I have a totally different take on hypocrisy. Better to have high standards that you fail to meet, than low standards that are designed around your own moral (in)capacity. For me, hypocrisy is an inevitable by-product of upholding high – even objective – moral standards. If you are not a hypocrite, you are just not trying hard enough.
Take the case of Paul Staines, aka Guido Fawkes, a mischief-making journalist who made his name with a succession of stories exposing the failures of politicians. He came onto the Moral Maze programme this week, having accused Gove of double standards – the politician was taking cocaine at the same time as condemning the practice in his Times column.
I do not condemn Staines for his “gotcha” approach to journalism. That is his job, and he serves an important function. Nonetheless, his own position struck me as a different form of failure.
He proudly admitted his regular and continued cocaine use, and refused to see anything wrong with that. He was colourful and entertaining and refreshingly open. Indeed, so open that he was even prepared to admit that as a father of teenage girls, his position to them on drug use was: do as I say not as I do. So an honest hypocrite then.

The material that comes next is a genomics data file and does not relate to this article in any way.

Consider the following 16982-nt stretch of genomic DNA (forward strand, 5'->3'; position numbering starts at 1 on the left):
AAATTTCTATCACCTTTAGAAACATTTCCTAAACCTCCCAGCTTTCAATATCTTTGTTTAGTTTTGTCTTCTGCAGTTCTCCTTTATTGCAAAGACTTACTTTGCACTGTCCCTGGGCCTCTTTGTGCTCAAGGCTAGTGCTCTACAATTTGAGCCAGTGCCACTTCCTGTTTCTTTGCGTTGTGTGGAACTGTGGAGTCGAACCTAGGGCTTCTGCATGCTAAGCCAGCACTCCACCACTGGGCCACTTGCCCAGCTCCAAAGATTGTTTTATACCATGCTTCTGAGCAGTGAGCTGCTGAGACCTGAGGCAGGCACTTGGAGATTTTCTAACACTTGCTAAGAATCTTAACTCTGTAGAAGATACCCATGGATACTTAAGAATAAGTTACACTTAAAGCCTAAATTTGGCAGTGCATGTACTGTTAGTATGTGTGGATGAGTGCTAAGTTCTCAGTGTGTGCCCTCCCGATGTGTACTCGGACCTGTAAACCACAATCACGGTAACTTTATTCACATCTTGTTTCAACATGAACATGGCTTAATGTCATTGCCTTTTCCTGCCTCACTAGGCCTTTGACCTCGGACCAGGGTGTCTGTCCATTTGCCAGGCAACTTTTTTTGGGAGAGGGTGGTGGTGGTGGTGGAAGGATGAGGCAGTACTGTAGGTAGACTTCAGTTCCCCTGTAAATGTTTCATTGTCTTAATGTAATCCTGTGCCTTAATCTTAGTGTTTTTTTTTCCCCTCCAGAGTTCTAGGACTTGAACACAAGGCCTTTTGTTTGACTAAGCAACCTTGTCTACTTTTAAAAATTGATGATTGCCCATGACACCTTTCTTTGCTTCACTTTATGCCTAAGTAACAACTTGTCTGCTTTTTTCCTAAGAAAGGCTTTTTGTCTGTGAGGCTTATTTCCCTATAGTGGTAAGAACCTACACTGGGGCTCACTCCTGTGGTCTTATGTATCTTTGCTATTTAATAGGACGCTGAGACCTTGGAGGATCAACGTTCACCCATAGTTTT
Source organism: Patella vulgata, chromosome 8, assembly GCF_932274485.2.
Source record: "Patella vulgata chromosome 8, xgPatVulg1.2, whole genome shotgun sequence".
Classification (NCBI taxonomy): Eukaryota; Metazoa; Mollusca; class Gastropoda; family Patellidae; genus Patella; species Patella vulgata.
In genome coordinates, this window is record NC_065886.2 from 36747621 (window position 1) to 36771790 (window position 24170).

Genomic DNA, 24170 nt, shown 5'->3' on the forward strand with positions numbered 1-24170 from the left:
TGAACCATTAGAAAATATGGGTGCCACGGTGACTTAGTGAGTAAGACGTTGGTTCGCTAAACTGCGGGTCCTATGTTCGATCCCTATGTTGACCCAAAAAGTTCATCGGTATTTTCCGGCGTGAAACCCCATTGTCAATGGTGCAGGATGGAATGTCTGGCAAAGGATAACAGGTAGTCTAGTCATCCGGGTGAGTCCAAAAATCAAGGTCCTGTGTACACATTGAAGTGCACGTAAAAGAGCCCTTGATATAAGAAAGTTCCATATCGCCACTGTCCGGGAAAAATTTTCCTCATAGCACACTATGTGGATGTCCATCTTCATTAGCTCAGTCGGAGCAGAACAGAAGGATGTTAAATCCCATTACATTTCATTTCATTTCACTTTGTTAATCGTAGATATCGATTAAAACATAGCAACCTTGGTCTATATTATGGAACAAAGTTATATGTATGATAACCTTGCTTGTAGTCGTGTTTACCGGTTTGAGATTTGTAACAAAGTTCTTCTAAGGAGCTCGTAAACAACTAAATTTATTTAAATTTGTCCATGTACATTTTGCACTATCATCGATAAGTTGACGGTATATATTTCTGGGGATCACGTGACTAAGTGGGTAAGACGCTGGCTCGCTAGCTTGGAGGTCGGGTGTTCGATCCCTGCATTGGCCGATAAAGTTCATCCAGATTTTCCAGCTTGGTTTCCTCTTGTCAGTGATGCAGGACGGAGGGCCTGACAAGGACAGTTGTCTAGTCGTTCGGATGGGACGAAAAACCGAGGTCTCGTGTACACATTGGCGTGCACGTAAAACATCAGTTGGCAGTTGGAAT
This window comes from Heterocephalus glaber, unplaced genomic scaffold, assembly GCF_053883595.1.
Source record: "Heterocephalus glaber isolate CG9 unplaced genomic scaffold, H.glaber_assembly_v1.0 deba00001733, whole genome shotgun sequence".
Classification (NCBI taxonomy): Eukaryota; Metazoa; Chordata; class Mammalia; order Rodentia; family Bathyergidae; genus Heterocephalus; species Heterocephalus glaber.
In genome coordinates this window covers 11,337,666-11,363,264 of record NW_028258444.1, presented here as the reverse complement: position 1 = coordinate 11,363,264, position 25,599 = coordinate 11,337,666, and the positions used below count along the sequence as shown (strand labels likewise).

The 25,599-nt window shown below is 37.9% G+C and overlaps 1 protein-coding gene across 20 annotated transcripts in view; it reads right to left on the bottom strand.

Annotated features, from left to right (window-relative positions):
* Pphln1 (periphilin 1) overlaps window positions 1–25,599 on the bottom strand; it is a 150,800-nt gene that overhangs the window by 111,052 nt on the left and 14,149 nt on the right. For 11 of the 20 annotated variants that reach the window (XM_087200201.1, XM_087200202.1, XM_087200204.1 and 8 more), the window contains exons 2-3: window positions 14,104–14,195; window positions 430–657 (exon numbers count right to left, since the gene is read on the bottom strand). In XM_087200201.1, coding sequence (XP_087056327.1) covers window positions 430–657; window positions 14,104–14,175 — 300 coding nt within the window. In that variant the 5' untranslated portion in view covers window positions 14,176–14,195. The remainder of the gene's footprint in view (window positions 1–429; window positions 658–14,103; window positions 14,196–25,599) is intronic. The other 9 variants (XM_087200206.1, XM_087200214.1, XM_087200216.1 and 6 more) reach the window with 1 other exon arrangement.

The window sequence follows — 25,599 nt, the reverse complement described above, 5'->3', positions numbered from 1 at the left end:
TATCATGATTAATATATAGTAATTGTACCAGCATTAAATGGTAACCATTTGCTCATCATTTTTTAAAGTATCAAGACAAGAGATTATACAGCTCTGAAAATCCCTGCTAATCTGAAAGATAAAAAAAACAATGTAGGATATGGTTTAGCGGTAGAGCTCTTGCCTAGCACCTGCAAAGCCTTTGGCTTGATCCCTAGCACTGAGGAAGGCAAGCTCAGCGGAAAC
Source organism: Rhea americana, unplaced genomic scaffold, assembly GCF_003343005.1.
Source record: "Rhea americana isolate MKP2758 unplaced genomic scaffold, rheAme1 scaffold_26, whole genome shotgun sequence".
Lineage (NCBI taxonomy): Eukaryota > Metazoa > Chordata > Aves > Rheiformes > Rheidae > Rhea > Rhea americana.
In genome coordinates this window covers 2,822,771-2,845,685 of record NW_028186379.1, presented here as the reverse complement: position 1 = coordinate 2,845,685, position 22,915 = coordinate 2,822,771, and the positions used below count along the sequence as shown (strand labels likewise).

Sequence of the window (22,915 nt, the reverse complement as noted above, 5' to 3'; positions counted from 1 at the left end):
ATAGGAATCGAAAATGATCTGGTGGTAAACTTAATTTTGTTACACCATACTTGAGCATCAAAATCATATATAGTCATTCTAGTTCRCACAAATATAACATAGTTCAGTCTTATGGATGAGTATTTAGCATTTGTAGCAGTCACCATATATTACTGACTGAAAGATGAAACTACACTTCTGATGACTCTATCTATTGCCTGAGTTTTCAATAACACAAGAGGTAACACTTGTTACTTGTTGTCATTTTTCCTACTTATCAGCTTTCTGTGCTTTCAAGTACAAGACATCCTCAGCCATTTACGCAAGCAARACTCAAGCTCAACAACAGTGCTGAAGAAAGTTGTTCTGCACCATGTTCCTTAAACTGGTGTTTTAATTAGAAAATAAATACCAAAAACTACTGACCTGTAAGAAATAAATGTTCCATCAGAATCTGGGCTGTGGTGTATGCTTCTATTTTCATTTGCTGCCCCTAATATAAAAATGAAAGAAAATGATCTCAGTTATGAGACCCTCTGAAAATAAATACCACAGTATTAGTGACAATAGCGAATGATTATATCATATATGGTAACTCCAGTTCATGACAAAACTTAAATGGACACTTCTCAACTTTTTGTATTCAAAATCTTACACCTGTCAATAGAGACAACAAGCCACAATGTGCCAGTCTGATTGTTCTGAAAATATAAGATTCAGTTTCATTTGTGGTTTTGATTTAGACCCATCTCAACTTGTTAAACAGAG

But nonetheless, I was left with the impression that his position was designed with maximum consistency in mind. He had formulated his moral position so that it could easily fit around his personal proclivity for recreational pharmaceuticals. And that is surely the wrong way around. In the world of “gotcha” morality, Staines is well protected against the very strategy that he employs to devastating effect against others. But at what cost?
The guest that followed him on the Maze told a very different story about our moral formation. The psychoanalyst Dr Aaron Balick says we are all hypocrites; hypocrisy is constitutive of the human condition. And this was an unsurprising observation for a psychoanalyst to make, because in his working life he is constantly dealing with the gap that exists between people’s self-presentation and the deeper reality of their lives.